tDCS and Cognitive Training as a Neurodevelopmental Intervention in FASD
PI: Jeff Wozniak
tDCS and Cognitive Training as a Neurodevelopmental Intervention in FASD| University of Minnesota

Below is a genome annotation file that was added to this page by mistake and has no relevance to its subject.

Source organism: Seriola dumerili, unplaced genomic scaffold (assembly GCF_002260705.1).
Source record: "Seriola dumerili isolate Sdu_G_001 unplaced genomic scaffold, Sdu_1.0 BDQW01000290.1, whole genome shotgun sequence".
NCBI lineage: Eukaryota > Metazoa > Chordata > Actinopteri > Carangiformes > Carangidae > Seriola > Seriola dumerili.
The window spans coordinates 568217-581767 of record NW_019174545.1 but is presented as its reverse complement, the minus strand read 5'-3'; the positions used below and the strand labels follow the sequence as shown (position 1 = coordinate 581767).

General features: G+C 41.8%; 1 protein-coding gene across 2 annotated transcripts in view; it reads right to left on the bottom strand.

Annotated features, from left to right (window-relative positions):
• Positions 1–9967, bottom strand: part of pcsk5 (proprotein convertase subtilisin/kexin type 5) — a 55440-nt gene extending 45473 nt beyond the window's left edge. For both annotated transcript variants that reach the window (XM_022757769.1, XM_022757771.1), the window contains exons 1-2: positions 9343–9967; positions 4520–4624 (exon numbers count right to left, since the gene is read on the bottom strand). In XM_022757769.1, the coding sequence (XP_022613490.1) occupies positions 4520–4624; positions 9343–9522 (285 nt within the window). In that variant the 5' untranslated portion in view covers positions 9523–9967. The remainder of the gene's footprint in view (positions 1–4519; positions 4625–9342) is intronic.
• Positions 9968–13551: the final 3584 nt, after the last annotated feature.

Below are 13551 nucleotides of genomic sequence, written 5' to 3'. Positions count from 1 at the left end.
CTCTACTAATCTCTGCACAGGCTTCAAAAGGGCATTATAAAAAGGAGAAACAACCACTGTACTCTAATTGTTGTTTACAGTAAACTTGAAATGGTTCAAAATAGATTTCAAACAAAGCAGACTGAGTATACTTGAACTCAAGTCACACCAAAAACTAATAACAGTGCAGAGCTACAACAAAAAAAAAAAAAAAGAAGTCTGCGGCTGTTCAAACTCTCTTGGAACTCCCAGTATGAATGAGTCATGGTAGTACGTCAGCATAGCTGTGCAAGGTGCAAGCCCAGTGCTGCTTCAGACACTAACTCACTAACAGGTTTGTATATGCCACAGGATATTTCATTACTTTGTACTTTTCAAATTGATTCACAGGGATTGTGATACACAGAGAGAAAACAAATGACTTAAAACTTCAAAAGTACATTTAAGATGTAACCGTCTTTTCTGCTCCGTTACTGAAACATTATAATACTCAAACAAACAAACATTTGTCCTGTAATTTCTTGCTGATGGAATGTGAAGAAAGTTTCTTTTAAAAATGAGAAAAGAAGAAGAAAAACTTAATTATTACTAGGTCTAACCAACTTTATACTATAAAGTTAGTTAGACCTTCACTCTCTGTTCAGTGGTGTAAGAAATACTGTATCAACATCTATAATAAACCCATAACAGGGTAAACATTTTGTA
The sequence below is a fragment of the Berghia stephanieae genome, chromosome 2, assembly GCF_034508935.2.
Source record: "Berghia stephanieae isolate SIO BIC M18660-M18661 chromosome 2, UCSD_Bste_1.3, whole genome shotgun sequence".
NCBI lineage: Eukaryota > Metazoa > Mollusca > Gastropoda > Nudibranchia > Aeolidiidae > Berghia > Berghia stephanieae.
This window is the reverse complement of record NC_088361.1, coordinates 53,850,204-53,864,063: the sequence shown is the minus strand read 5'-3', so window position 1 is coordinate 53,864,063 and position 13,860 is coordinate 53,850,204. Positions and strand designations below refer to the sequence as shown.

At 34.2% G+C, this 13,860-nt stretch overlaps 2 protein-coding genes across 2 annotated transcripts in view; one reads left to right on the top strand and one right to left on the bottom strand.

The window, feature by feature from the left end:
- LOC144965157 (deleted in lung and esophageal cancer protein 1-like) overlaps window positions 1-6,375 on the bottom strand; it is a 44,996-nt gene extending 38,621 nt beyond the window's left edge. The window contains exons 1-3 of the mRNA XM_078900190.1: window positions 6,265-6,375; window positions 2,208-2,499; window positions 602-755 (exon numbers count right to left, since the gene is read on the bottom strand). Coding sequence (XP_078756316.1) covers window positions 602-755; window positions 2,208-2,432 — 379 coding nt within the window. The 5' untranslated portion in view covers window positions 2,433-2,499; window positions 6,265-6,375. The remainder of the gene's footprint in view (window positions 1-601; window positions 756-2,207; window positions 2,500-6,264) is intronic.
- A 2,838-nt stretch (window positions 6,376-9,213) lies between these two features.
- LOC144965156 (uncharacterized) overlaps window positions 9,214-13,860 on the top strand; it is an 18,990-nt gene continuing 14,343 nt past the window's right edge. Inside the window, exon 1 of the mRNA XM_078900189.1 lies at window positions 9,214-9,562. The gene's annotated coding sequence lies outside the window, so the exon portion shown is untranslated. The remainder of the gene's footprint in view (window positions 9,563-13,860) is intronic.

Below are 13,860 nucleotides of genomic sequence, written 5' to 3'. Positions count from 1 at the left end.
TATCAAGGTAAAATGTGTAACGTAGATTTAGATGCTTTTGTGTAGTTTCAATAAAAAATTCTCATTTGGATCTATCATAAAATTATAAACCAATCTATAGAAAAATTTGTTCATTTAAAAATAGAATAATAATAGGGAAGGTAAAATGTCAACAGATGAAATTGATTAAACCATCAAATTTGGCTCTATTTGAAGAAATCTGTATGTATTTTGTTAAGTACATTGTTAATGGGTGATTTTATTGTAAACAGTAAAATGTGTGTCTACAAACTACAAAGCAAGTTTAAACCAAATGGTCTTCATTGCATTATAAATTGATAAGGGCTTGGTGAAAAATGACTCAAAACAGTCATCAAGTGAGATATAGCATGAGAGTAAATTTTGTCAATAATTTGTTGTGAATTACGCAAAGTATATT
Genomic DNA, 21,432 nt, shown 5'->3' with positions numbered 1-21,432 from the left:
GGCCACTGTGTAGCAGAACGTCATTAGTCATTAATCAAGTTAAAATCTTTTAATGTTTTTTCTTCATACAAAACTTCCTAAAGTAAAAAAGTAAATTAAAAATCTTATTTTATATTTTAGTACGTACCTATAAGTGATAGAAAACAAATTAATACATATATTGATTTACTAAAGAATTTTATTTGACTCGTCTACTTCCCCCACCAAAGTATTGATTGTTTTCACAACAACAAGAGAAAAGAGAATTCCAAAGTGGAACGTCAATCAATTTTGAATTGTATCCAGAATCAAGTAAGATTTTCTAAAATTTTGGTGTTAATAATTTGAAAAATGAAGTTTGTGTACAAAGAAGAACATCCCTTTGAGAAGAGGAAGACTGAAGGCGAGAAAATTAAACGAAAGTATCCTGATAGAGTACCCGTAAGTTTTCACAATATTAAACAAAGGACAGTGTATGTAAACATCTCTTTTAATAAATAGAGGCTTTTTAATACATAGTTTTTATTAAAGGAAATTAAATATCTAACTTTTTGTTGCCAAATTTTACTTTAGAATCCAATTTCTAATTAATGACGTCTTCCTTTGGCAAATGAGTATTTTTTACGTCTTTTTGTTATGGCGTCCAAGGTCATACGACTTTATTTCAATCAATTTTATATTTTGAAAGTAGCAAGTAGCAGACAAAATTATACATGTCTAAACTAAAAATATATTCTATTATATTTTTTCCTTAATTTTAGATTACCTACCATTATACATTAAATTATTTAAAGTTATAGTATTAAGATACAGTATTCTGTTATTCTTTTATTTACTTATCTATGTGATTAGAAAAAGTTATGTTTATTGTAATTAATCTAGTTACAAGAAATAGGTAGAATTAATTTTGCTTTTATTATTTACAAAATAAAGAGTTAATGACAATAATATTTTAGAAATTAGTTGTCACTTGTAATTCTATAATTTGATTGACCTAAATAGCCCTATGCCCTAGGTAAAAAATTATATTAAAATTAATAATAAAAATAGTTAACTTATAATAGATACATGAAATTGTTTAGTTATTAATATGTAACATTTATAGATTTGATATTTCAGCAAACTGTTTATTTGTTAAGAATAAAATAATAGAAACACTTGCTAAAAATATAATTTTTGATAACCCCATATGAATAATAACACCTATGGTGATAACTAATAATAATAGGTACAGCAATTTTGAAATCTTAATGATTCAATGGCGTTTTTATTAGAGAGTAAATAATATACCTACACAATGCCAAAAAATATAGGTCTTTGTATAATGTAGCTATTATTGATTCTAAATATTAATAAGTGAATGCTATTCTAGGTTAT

Prenatal alcohol exposure can lead to brain abnormalities and brain dysfunction that affects individuals’ cognitive abilities. This project will refine and test an intervention that targets brain activity, mild brain stimulation delivered to the scalp, combined with computerized cognitive training. Our goal is to determine if this intervention improves attentional functioning and impulse control in children and adolescents with FASD. If effective, this method could be readily scaled and applied widely as a treatment for a population that currently has few such options.